Walls & Ceilings - December 2009 - (Page 40)

TROWEL talk BY WILLIAM E. ROGERS, ACP BELLA FINITE Most of the original finishes were applied in a manner designed to show off the highly polished and silky smooth surfaces. These fi nishes are called Veneziano and are the style we often see at trade shows because they elicit the “ooh-and-ah” reaction. Another architectural application is the imitation of travertine marble. Travertine is known for its porous characteristics and can be imitated by using a lime finish containing marble dust known as Marmarino. The resulting fi nish is, not surprisingly, referred to as, Travertino. Another aspect of these finishes is age, no, not the age of the lime, although that is very important. I’m referring to the age of the plastered wall in Italy that some designer, owner or architect may want replicated. Think about it, a highly polished colored plaster applied three or four hundred years ago and made to look originally like polished marble. Add time, weather, soot from chimneys, water damage, multiple patch and repair jobs later and Walla! You’ve got an Italian look that everyone seems to be crazy over. If you ask me, it looks like a patch job gone bad, but if done with the right colors and in a consistent manner, you’ve got what these folks call Stucco Lugano or Stucco Valentino. Note the word “stucco,” which we use to refer to Portland cement plaster is pronounced “stooc-oh.” After watching so many of my peers apply these plasters, and listening almost mystified (and maybe slightly annoyed) as the Italian names rolled off their tongues as easily as if they were ordering dinner at an Italian restaurant, I decided Learning Italian When I first began to learn how to plaster, if someone would have told me then that it would one day become necessary for me to learn to speak Italian, I would have chuckled and turned away. For more than a decade, a unique and beautiful style of plastering has grown from a very small niche market into a major decorating accoutrement. It is often referred to as “Venetian plastering” or “Italian fi nishes” and identifi able by its rich, vibrant mix of colors and/or a highly polished, marble-like, surface. The style of plastering is intended to imitate wall fi nishes found in Italy. Centuries ago, in the architecture found along the canals of Venice, builders wanted to achieve the beauty and elegance of marble, but they had a problem. The structures along the famous canals have a tendency to sink, and layering large heavy slabs of cut and polished stone on a building makes them sink faster. So they devised a method to coat the base plaster with finishes that imitated real marble. The finishes were made of well-aged slacked lime and sometimes the addition of very fi ne marble powder was added. You see, the chemical composition of marble is CaCO³, or calcium carbonate, which is also the chemical composition of lime. Marble gets its color and striations from impurities such as clay or iron oxide. From the earliest records of plastering, such natural materials were used in the coloring of a host of plaster fi nishes, and by adding them in just the right amount and applying the material in just the right manner; one can imitate marble at a fraction of the cost (and weight). Stucco Lugano Use of a stencil and a little watercolor and you can create “interest” A future plasterer? | Walls & Ceilings | December 2009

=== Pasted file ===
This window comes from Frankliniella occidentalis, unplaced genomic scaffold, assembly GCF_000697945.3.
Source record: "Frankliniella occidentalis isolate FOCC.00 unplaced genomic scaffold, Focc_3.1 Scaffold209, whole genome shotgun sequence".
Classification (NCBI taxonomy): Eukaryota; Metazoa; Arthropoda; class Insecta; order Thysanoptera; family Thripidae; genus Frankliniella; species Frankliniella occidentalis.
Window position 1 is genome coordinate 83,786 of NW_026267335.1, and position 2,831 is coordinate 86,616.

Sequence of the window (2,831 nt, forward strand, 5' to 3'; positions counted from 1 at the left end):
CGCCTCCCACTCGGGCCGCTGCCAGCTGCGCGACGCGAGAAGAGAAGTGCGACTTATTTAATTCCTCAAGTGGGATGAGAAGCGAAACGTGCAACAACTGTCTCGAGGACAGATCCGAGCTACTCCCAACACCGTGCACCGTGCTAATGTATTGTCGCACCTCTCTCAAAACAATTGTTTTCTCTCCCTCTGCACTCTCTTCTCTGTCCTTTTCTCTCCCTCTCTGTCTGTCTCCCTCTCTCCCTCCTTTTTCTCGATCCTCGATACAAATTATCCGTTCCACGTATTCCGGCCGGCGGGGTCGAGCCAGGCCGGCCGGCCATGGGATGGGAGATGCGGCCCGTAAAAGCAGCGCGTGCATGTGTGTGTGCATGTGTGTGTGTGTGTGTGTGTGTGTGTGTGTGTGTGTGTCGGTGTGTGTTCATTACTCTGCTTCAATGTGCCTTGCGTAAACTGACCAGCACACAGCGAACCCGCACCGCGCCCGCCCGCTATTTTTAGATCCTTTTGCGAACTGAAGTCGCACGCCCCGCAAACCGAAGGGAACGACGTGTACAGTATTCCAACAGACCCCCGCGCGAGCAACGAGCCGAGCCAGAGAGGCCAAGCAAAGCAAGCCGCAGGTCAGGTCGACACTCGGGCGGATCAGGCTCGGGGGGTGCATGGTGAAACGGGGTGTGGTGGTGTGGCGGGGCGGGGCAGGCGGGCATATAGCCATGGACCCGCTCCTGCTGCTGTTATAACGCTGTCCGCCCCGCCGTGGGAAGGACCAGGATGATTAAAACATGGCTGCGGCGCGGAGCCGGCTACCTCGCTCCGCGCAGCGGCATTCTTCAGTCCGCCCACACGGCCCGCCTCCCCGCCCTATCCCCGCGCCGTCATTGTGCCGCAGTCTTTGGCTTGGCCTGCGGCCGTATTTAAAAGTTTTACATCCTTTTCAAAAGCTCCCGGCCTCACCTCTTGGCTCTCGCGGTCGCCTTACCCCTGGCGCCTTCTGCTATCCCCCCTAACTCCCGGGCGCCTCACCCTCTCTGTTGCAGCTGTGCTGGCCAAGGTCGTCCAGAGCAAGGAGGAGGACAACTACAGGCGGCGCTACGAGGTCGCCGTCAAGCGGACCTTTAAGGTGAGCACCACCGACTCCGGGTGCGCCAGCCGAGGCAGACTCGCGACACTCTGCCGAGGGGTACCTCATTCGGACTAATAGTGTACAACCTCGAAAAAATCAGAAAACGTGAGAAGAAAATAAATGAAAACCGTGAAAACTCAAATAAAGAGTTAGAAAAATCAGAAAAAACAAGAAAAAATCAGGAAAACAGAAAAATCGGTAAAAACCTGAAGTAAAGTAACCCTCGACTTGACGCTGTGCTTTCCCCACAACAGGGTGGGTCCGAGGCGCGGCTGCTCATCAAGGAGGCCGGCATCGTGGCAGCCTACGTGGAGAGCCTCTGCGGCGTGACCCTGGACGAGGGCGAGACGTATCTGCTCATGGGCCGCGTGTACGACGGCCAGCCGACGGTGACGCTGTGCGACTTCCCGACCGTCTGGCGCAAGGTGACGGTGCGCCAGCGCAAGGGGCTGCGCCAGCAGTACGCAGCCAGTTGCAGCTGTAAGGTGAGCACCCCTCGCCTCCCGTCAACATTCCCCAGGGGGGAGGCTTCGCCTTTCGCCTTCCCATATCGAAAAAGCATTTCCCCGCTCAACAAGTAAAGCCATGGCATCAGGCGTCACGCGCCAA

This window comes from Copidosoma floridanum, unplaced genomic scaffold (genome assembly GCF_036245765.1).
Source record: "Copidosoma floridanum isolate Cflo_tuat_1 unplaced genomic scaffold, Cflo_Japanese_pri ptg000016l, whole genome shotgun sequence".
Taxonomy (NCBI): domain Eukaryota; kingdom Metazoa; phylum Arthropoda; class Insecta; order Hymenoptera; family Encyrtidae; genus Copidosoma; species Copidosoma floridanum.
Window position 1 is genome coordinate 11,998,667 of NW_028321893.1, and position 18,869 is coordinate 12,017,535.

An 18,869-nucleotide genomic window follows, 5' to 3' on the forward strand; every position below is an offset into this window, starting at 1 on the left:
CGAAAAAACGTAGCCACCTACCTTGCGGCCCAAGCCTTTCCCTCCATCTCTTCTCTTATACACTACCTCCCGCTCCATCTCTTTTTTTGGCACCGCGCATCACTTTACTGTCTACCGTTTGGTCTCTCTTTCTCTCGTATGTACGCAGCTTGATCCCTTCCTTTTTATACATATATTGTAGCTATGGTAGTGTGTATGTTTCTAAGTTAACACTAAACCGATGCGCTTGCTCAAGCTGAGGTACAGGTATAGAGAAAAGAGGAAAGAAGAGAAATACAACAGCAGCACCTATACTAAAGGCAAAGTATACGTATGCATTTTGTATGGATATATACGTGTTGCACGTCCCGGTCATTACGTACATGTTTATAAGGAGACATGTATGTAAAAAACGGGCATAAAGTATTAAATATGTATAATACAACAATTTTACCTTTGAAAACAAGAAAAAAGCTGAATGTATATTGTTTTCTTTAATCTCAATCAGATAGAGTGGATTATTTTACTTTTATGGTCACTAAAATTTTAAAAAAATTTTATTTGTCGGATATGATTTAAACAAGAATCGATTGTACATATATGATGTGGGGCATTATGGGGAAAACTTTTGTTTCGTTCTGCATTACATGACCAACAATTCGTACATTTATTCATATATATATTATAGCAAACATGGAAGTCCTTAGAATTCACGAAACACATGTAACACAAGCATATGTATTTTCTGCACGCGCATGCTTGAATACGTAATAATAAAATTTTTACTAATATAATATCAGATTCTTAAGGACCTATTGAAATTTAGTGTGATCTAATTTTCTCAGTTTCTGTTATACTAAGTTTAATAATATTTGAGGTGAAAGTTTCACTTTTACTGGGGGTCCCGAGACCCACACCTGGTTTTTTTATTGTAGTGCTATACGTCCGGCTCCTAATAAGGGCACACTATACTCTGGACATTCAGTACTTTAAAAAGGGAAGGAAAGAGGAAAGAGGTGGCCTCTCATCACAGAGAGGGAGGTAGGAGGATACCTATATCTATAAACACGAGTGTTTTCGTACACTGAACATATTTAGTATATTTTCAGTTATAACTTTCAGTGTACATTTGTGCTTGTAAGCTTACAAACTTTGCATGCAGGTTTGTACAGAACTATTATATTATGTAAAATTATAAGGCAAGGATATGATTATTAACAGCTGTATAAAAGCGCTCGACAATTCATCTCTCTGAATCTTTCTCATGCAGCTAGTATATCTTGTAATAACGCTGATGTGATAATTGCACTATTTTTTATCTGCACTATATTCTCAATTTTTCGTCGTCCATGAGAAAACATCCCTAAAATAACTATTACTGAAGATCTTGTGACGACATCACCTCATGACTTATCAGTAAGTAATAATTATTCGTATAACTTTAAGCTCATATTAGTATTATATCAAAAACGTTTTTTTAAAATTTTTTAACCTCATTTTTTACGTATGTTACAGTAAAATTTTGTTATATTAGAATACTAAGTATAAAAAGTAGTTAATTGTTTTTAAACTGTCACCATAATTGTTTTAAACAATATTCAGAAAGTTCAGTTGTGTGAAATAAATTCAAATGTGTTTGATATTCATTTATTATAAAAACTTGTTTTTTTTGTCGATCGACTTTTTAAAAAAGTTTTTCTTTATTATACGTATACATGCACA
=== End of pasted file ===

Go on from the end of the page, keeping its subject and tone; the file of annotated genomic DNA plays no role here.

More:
Table of Contents for the Digital Edition of Walls & Ceilings - December 2009

Walls & Ceilings - December 2009
Up Front
Trade News
Most Requested Products of 2009
Sixth Annual Excellence Awards
Move it on Up
City Central
The Finish Line
Smart Business
Trowel Talk
Straight Green
All in Agreement
Industry Voices
Information Showcase
Classified Marketplace
Advertiser Directory

Walls & Ceilings - December 2009